I am a lychee fiend. I grew up in tropical North Queensland, where farmers would sell bulging bags of the fruit on the side of the road. For the six weeks or so a year that lychees are in season, I can almost feel callouses forming on my fingers from the amount of lychee skins I peel. I’m often rapped over the knuckles by my Dad for being so greedy. But there is no better feeling that sitting in the hot sun, with a huge bowl between your knees, juice dripping all over your chin and hands, and that burst of sweetness on your tongue when you first pierce the skin of the fruit.
When I first moved to the Gold Coast, no one knew what a lychee was. I’ve been trying for years to get the south-east corner of Queensland on-board with my addiction, but no one wants to hear of it. Apparently the jelly-ish texture of the fruit is what puts them off.
Nevertheless, my devotion remains unwavering. I even pass over my regular favourite ice cream flavour if they have lychee sorbet. So imagine the audible intake of breath when I was flipping through my new “Naked Cakes” by Lyndel Miller recipe book and came across a lychee cake.
I am not exaggerating when I say that this is the best cake I have ever eaten. The lychee wasn’t overpowering, and more fragrant, so it was like eating a bottle of (very delicious) perfume, and the buttercream icing is something else.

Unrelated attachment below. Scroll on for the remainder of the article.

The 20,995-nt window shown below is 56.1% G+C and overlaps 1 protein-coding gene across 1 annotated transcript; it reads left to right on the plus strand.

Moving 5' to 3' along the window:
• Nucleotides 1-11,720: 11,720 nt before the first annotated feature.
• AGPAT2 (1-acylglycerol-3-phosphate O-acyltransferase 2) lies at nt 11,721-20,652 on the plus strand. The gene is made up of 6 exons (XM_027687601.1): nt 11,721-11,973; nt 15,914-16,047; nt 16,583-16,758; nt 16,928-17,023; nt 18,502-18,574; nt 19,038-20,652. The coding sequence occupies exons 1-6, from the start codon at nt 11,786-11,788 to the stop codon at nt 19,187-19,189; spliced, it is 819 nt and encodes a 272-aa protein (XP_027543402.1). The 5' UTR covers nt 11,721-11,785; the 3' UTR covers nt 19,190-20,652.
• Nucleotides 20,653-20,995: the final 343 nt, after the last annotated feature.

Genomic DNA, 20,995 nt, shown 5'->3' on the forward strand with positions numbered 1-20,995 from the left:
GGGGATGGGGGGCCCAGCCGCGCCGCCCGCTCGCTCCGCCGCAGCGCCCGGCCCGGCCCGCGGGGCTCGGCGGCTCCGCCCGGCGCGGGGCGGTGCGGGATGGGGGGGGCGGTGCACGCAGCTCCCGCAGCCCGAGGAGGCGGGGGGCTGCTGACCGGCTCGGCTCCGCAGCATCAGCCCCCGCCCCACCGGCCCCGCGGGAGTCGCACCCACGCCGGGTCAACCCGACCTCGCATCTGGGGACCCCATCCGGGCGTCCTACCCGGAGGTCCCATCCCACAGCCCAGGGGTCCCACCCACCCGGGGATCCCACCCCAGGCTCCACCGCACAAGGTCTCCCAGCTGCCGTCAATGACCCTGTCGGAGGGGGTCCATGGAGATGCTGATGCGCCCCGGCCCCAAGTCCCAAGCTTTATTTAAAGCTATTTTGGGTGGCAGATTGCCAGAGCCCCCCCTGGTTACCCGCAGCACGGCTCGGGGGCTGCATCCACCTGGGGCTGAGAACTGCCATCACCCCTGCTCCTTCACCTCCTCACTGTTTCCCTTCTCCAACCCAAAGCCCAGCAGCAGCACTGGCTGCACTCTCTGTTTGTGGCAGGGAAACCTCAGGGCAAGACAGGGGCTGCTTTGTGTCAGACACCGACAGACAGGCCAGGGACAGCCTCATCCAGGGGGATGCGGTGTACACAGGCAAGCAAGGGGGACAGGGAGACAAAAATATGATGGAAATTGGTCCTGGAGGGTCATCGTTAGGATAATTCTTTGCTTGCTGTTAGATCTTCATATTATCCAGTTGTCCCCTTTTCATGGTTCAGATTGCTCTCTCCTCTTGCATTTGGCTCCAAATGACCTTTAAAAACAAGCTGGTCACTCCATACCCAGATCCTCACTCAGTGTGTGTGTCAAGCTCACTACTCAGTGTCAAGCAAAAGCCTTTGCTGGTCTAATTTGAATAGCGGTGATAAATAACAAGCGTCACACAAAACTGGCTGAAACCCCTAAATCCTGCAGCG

Naked Lychee Cake with Mascarpone Buttercream
Cake (makes 1 cake- DON’T FORGET YOU’LL NEED TWO!)
240g plain flour
1 1/5 tsp baking powder
1/4 tsp salt
160g unsalted butter, softened, plus extra for greasing
165g caster sugar
2 eggs, lightly beaten
2 tsp vanilla bean paste
185g peeled and seeded fresh lychees, or 1 x 560g tin of lychees, diced
175g unsalted butter, softened
270g icing sugar, sifted
120g cream cheese
1 tbsp milk
1 tsp vanilla extract
Edible flowers to decorate
Preheat oven to 170C. Grease a 20cm cake tin.
Sift the flour, baking powder and salt into a bowl. Use a handheld whisk to combine well.
Using an electric mixer, beat butter and sugar until light and fluffy. Add the beaten egg, a little at a time, and beat well after each addition. Add the vanilla and combine well. With the mixer on low, gradually add the flour mixture and beat until just combined.
The original recipe said to dice the lychees, but I didn’t want chunks of fruit through my cake, so I put them in a Nutribullet to make a thick lychee liquid. When I told my Mum I’d done this, she was worried that the lychees would release too much juice and the cake would be too moist, but that wasn’t the case at all. Gently fold your processed (or diced) lychees into the mixture.
Spoon the batter into prepared pan and bake for 40-45 mins (min actually took about 50 mins). Let the cake stand in the tin for 10 mins, then turn out and transfer to a wire rack to cool completely.
Repeat for second cake.
To make the buttercream, beat all ingredients together until light and fluffy. I chose to use vanilla extract instead of paste in my buttercream to avoid the little black seeds in my icing.
Place one of the completely cooled cakes on to your board, using a little buttercream under the base to “glue” the cake. Top cake with just under half the buttercream and then place remaining cake on top. Cover top of cake with the remaining half of the buttercream, leaving just a little aside to “whitewash” your cake.
Use a flat-bladed spatula (or the straight side of a bread and butter knife), use the small amount of butter cream remaining to smear a thin layer all around the outside of the cake. Also use the excess icing oozing from the middle and any from the top.
Decorate with edible flowers.
There you have it. You don’t have to be a fan of lychees to enjoy this treat, but if you are, you can thank me for sharing this one later.